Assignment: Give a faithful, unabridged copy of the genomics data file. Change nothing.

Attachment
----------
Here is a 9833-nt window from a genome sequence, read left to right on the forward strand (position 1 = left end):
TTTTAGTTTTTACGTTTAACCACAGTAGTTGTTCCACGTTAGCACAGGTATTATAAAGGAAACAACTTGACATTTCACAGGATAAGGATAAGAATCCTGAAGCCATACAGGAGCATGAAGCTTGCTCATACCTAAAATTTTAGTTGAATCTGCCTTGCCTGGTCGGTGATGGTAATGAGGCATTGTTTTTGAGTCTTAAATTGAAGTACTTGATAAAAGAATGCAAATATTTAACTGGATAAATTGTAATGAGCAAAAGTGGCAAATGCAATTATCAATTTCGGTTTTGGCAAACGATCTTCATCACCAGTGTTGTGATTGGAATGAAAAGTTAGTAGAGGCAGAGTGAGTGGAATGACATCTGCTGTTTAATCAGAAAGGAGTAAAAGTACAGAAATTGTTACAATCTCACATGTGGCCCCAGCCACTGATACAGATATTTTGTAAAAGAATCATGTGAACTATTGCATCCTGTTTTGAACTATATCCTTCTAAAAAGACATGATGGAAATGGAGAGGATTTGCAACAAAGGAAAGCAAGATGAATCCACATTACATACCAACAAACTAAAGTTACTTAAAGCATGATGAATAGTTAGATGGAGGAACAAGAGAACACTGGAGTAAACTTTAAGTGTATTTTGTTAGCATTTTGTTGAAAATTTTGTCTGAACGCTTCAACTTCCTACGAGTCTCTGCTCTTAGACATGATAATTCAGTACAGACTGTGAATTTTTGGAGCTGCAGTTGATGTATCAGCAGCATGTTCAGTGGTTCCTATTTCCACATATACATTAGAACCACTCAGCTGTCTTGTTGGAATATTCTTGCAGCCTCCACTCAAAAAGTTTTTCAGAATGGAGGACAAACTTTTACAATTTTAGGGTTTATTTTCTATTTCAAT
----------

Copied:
Here is a 9833-nt window from a genome sequence, read left to right on the forward strand (position 1 = left end):
TTTTAGTTTTTACGTTTAACCACAGTAGTTGTTCCACGTTAGCACAGGTATTATAAAGGAAACAACTTGACATTTCACAGGATAAGGATAAGAATCCTGAAGCCATACAGGAGCATGAAGCTTGCTCATACCTAAAATTTTAGTTGAATCTGCCTTGCCTGGTCGGTGATGGTAATGAGGCATTGTTTTTGAGTCTTAAATTGAAGTACTTGATAAAAGAATGCAAATATTTAACTGGATAAATTGTAATGAGCAAAAGTGGCAAATGCAATTATCAATTTCGGTTTTGGCAAACGATCTTCATCACCAGTGTTGTGATTGGAATGAAAAGTTAGTAGAGGCAGAGTGAGTGGAATGACATCTGCTGTTTAATCAGAAAGGAGTAAAAGTACAGAAATTGTTACAATCTCACATGTGGCCCCAGCCACTGATACAGATATTTTGTAAAAGAATCATGTGAACTATTGCATCCTGTTTTGAACTATATCCTTCTAAAAAGACATGATGGAAATGGAGAGGATTTGCAACAAAGGAAAGCAAGATGAATCCACATTACATACCAACAAACTAAAGTTACTTAAAGCATGATGAATAGTTAGATGGAGGAACAAGAGAACACTGGAGTAAACTTTAAGTGTATTTTGTTAGCATTTTGTTGAAAATTTTGTCTGAACGCTTCAACTTCCTACGAGTCTCTGCTCTTAGACATGATAATTCAGTACAGACTGTGAATTTTTGGAGCTGCAGTTGATGTATCAGCAGCATGTTCAGTGGTTCCTATTTCCACATATACATTAGAACCACTCAGCTGTCTTGTTGGAATATTCTTGCAGCCTCCACTCAAAAAGTTTTTCAGAATGGAGGACAAACTTTTACAATTTTAGGGTTTATTTTCTATTTCAAT